In the summer and autumn of 2014 hundreds of dead squirrels were reported to the DWHC; observers described them as literally falling dead out of the trees. Investigations carried out by the Dutch Wildlife Health Centre (DWHC) and the Zoogdiervereniging (the Dutch Organisation for Native Mammal Research and Conservation) showed that the majority of these animals had died from toxoplasmosis. Albeit in smaller numbers, red squirrels continued to die from toxoplasmosis in 2015. Whilst toxoplasmosis is known to occur in squirrels it is thought that the large number of deaths seen in the Netherlands in 2014 has no precedent. Data from squirrel deaths in 2016 is being analysed and the impact of this potentially fatal infection on the population being assessed.
Despite a considerable decline in the number of squirrel submissions in 2016, toxoplasmosis (caused by infection with the parasite Toxoplasma gondii) continues to be recorded as a cause of death in these animals. In 2016 of the 21 reported dead squirrels 19 were submitted for postmortem investigation at the DWHC whilst in the preceding two years there were almost 400 reports and 74 dead squirrels were investigated. This decrease could be a result of reduced media coverage but may also reflect an actual reduction in the death rate; in any case we are no longer hearing accounts of squirrels falling out of the trees.
Toxoplasmosis is known by many as a disease that can be contracted via contact with cat litter as the feces of young infected cats is an important source of infection. Of the 19 squirrels investigated by the DWHC in 2016 at least five are believed to have died from toxoplasmosis. Whilst in absolute terms this is fewer than in 2015 when the number of submitted animals is considered the infection rates are comparable. In addition, two additional cases of toxoplasmosis were identified in 2016 however the infection was not thought to have contributed to the death of these animals. It is, therefore, clear that toxoplasmosis remains active in the Ducth red squirrel population.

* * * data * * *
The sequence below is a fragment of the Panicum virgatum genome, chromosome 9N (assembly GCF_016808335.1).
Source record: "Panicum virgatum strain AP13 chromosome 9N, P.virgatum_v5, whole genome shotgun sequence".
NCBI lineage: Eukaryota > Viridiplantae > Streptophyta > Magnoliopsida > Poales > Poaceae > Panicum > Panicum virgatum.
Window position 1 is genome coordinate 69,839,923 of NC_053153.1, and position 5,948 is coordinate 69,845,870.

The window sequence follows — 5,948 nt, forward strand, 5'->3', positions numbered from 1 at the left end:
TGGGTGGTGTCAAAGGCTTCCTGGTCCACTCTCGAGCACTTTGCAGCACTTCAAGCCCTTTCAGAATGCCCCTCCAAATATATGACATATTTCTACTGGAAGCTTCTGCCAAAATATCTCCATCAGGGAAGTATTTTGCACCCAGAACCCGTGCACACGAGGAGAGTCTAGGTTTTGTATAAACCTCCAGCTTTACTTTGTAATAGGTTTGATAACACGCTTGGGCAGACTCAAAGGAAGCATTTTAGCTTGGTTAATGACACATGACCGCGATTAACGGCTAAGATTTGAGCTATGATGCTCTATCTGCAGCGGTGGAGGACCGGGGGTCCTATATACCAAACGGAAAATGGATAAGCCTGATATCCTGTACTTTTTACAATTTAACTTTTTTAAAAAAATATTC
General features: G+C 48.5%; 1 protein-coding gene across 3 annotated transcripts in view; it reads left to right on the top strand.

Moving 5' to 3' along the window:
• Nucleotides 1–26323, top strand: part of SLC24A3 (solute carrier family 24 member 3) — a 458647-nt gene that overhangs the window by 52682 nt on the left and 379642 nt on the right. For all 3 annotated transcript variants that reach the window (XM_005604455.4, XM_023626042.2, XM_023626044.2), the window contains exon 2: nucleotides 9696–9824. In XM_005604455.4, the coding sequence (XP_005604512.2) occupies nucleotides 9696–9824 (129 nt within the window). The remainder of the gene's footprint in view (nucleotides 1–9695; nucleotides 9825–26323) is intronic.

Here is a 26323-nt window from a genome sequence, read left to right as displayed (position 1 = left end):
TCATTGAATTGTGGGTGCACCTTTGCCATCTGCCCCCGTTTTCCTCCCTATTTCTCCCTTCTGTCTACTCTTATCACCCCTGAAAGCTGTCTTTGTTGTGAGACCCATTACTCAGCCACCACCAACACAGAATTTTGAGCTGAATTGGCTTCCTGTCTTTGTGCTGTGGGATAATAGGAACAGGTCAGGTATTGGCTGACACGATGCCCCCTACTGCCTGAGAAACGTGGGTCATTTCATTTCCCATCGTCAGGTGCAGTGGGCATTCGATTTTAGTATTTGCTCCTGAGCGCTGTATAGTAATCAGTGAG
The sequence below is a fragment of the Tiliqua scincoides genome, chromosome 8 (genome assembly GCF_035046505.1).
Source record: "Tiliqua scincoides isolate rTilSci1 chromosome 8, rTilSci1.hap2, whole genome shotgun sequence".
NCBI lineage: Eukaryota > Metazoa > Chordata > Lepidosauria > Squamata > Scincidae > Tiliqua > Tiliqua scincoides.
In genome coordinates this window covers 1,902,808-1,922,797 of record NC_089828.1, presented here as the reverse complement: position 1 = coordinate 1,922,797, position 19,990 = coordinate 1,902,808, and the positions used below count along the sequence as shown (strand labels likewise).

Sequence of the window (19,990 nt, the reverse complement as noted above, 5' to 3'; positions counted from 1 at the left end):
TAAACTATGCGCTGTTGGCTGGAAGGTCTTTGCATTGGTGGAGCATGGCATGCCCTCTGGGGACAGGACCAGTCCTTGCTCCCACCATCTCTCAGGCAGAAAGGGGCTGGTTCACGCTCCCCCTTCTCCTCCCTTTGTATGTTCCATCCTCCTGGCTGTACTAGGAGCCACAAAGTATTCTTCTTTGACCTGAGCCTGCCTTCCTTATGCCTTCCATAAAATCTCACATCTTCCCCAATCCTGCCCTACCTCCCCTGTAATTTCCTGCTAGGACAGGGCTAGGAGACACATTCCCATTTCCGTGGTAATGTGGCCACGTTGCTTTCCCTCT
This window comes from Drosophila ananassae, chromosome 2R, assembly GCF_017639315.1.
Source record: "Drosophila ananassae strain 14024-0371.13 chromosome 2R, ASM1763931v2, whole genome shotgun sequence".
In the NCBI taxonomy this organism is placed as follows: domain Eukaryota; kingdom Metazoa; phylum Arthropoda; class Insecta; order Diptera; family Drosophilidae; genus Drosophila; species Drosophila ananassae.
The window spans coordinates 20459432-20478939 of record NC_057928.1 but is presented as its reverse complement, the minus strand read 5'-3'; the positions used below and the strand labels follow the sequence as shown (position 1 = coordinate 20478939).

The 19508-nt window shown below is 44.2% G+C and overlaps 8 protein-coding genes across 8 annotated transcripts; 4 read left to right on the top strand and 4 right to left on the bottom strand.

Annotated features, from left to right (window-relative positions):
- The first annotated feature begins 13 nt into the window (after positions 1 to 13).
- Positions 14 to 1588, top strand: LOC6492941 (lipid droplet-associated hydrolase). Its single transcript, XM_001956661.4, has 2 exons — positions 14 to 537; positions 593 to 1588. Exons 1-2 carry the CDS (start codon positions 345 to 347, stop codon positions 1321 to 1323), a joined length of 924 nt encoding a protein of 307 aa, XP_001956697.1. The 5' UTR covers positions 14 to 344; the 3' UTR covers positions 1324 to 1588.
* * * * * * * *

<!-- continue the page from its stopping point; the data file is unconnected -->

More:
Between 1996 and 2015 there was a moderate decline in the squirrel population in the Netherlands.Theoretically population increase could be expected in the years following an autumn in which food (nuts and seeds) was abundant and the opposite when autumnal food sources were scarce. However, in practice this is not always the case: Whilst in years following a food-poor autumn numbers tend to be low, population peaks that may be seen following a food-abundant autumn tend to be relatively low.This suggests that other factors, such as disease, are likely to play a role in population dynamics.
The last notable drop in the Dutch squirrel population was seen following the food-scarce autumn and long, cold winter of 2012/2013. The recovery that was expected in 2014 after the autumn of 2013 in which food was abundant and the mild winter that followed, was not seen. It is possible that this was due to the toxoplasmosis outbreak that we documented in 2014. Similarly whilst the population in 2015 showed some signs of recovery this was also lower than could be expected given the favourable autumn and winter of 2014.
The DWHC will continue to monitor the Dutch squirrel population and to this end the results from the population counts in 2016 will soon be available. There was an abundance of oak and birch nuts in the autumn of 2015 and consequently it is expected that the squirrel population will show signs of recovery in 2016. However, the impact that toxoplasmosis could have on this recovery is still not known. In order to ascertain the role that disease (in particular toxoplasmosis) plays in population dynamics, the Zoogdiervereniging and the DWHC will continue to investigate cause of death in squirrels. We are asking the public to help by reporting finding a dead squirrel via the submission form on our website. For microscopic examination of these animals it is essential that the cadavers are in a fresh state i.e. not dead for more than one day; cadavers should not be frozen. It is therefore preferable to report dead squirrels (that are not obviously roadkill) as soon as possible and to keep the cadaver in a cool (not frozen) place until it can be collected. After submitting your form you will be contacted by the DWHC who will help decide whether the animal is suitable for submission and advise you on how to package the cadaver and arrange collection of the packaged squirrel from your home or place of work.
A map showing the distribution of the squirrels submitted in 2016 is available here:sterfte-bij-eekhoorns-update-2016
The work of the Zoogdiervereniging in investigating the cause of death in squirrels is made possible thanks to the Juncus Porzana Delichon Fonds and the Prins Bernhard Cultuur Fonds.
Vilmar Dijkstra (Zoogdiervereniging) and Margriet Montizaan (Dutch Wildlife Health Centre)